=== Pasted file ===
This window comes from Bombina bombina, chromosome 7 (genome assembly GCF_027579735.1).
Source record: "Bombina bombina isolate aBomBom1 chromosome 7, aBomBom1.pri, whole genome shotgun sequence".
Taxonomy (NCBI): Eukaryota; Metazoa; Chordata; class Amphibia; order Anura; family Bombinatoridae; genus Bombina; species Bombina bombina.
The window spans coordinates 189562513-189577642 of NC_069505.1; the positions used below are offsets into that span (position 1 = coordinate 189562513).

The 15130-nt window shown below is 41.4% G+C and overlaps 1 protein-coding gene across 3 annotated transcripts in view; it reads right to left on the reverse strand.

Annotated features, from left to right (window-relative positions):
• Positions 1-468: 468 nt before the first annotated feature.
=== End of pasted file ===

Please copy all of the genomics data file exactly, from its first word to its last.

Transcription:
This window comes from Bombina bombina, chromosome 7 (genome assembly GCF_027579735.1).
Source record: "Bombina bombina isolate aBomBom1 chromosome 7, aBomBom1.pri, whole genome shotgun sequence".
Taxonomy (NCBI): Eukaryota; Metazoa; Chordata; class Amphibia; order Anura; family Bombinatoridae; genus Bombina; species Bombina bombina.
The window spans coordinates 189562513-189577642 of NC_069505.1; the positions used below are offsets into that span (position 1 = coordinate 189562513).

The 15130-nt window shown below is 41.4% G+C and overlaps 1 protein-coding gene across 3 annotated transcripts in view; it reads right to left on the reverse strand.

Annotated features, from left to right (window-relative positions):
• Positions 1-468: 468 nt before the first annotated feature.